- “Make schmoozing great again”: Roxanne Roberts, of the Post, reports that the DC establishment hopes that the Biden administration will restore the city’s previously-cozy social scene. “Without Trump, the White House correspondents’ dinner—typically a night of mutual good will between the administration and the press that covers it—became an awkward defense of the First Amendment,” Roberts writes. Under Biden, events like “the Honors, the Alfalfa dinner, the Gridiron, Ford’s Theatre gala and the correspondents’ dinner” will “likely return to their former glory.”
- Turkey, I: Yesterday, Andrew Cuomo, the governor of New York, received the International Emmys’ Founders Award, for his “effective use” of televised press briefings during the pandemic; according to Josefa Velásquez, of The City, his press conference yesterday was delayed by his acceptance speech. Also yesterday, Cuomo said, in a radio interview, that he’d invited his daughters and elderly mother to join him for Thanksgiving—after spending days urging New Yorkers to reconsider their holiday plans. He later reversed course.
- Turkey, II: Trump will lead the traditional White House turkey pardon today, with two birds called “Concede” and “The Election.” (Just kidding, they’re called “Corn” and “Cob”—though in 2018, Trump really did pardon a turkey named “Carrots” who, in the president’s telling, lost a “fair and open election” but “refused to concede and demanded a recount.” Trump told Carrots that he was sorry, but “the result did not change.”) The ceremony will be Trump’s first public appearance since Murphy ascertained Biden’s win. As Mark Leibovich, of the Times, put it, today “might be the single most awaited presidential turkey pardoning, ever.”
Other notable stories:
- For CJR’s new magazine on this transitional moment for journalism, Maya Binyam asks whether media unions can make newsrooms inclusive where management has failed. “Nearly every union organizer I spoke with expressed some variation on the belief that their managers genuinely wanted to possess diversity. At the bargaining table, most bosses even tout it as a common cause,” Binyam writes. “But when presented with language that would bind the company to concrete obligations, these same managers fall back on noncommittal rhetoric or vacate the conversation altogether.”
- Lauren Kaori Gurley, of Motherboard, obtained reports from Amazon’s security division showing that the company closely monitors its staffers’ union-organizing efforts in Europe, and has even hired Pinkerton operatives to gather intelligence on its warehouse workers. The reports, Gurley writes, offer an “unprecedented look” at the security practices of a company “that has vigorously attempted to tamp down employee dissent and has previously been caught smearing employees who attempted to organize.” (Jeff Bezos, Amazon’s owner, also owns the Post, which Hamilton Nolan covers for CJR.)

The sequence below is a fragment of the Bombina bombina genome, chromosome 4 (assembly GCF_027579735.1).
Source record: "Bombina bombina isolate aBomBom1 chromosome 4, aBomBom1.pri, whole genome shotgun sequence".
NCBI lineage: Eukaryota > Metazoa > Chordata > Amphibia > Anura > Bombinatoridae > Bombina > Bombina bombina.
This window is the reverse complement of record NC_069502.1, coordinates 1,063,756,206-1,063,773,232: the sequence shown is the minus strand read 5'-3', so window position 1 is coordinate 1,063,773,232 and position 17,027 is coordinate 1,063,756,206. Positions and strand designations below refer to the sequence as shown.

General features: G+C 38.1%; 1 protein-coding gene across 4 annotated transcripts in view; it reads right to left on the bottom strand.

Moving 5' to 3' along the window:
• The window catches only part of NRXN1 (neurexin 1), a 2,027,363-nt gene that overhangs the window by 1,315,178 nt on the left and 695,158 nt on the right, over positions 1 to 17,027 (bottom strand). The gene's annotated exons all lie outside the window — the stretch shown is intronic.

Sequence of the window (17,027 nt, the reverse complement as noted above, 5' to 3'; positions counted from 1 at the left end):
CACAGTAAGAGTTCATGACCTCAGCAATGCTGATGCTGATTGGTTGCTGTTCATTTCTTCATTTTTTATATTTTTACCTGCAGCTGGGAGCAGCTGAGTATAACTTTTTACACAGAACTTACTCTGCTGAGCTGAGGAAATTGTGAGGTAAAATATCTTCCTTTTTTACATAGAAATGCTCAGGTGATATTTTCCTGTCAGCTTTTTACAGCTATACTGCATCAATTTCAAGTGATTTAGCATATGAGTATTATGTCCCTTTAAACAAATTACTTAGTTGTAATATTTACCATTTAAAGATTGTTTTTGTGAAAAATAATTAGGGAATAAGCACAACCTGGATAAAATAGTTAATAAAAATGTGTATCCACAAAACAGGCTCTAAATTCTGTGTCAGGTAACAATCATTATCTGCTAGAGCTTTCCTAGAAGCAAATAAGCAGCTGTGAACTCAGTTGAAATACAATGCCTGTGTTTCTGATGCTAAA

- Last month, the union representing staff at the Sacramento Bee complained that McClatchy, the paper’s owner, was planning to tie journalists’ pay and performance reviews to the number of clicks their stories attract. Yesterday, the union said that McClatchy dropped the proposal; a tentative contract between the union and the company, which was agreed to last week, will acknowledge that pageviews “play a role in newsroom decision-making,” but will not “force make-or-break targets on reporters.”
- Early next year, The Atlantic and WNYC will launch The Experiment, a weekly podcast about “the myths and ideas at the heart of the American Experiment and the way powerful forces of history collide with our everyday lives.” The podcast will be hosted by Julia Longoria, who previously worked as a producer on the Times’s podcasts Rabbit Hole and The Daily. CNN’s Kerry Flynn has more details.
- Also for CJR’s new magazine, Savannah Jacobson assessed who is investing in what as the media industry’s business model changes. “While most news outlets are slashing budgets, an emerging class of philanthropists and streaming services—plus the country’s largest newspaper, the New York Times—are spending ambitiously,” Jacobson writes, “transforming the way Americans tell and consume nonfiction stories.”